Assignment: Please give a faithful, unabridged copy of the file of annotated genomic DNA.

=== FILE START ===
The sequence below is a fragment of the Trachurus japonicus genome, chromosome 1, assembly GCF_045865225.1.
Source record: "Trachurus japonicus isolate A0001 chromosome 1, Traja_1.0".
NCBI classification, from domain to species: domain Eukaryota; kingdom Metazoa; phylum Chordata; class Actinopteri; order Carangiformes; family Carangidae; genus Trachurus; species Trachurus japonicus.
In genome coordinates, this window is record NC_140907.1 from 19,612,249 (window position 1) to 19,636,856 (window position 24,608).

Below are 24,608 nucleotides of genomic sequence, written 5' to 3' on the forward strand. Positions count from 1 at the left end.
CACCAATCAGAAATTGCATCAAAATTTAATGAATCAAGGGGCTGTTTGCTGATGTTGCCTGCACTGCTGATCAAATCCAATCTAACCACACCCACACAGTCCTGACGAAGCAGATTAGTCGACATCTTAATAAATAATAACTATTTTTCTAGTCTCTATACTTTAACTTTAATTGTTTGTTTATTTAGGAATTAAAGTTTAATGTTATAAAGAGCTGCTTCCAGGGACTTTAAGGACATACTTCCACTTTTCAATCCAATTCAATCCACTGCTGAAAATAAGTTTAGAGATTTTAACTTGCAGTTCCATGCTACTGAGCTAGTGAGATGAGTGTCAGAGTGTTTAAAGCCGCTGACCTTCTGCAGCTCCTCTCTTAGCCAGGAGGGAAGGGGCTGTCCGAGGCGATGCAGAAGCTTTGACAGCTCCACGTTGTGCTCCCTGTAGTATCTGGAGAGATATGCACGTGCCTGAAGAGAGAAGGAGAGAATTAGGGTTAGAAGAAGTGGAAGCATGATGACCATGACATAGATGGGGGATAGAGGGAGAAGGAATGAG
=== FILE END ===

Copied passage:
The sequence below is a fragment of the Trachurus japonicus genome, chromosome 1, assembly GCF_045865225.1.
Source record: "Trachurus japonicus isolate A0001 chromosome 1, Traja_1.0".
NCBI classification, from domain to species: domain Eukaryota; kingdom Metazoa; phylum Chordata; class Actinopteri; order Carangiformes; family Carangidae; genus Trachurus; species Trachurus japonicus.
In genome coordinates, this window is record NC_140907.1 from 19,612,249 (window position 1) to 19,636,856 (window position 24,608).

Below are 24,608 nucleotides of genomic sequence, written 5' to 3' on the forward strand. Positions count from 1 at the left end.
CACCAATCAGAAATTGCATCAAAATTTAATGAATCAAGGGGCTGTTTGCTGATGTTGCCTGCACTGCTGATCAAATCCAATCTAACCACACCCACACAGTCCTGACGAAGCAGATTAGTCGACATCTTAATAAATAATAACTATTTTTCTAGTCTCTATACTTTAACTTTAATTGTTTGTTTATTTAGGAATTAAAGTTTAATGTTATAAAGAGCTGCTTCCAGGGACTTTAAGGACATACTTCCACTTTTCAATCCAATTCAATCCACTGCTGAAAATAAGTTTAGAGATTTTAACTTGCAGTTCCATGCTACTGAGCTAGTGAGATGAGTGTCAGAGTGTTTAAAGCCGCTGACCTTCTGCAGCTCCTCTCTTAGCCAGGAGGGAAGGGGCTGTCCGAGGCGATGCAGAAGCTTTGACAGCTCCACGTTGTGCTCCCTGTAGTATCTGGAGAGATATGCACGTGCCTGAAGAGAGAAGGAGAGAATTAGGGTTAGAAGAAGTGGAAGCATGATGACCATGACATAGATGGGGGATAGAGGGAGAAGGAATGAG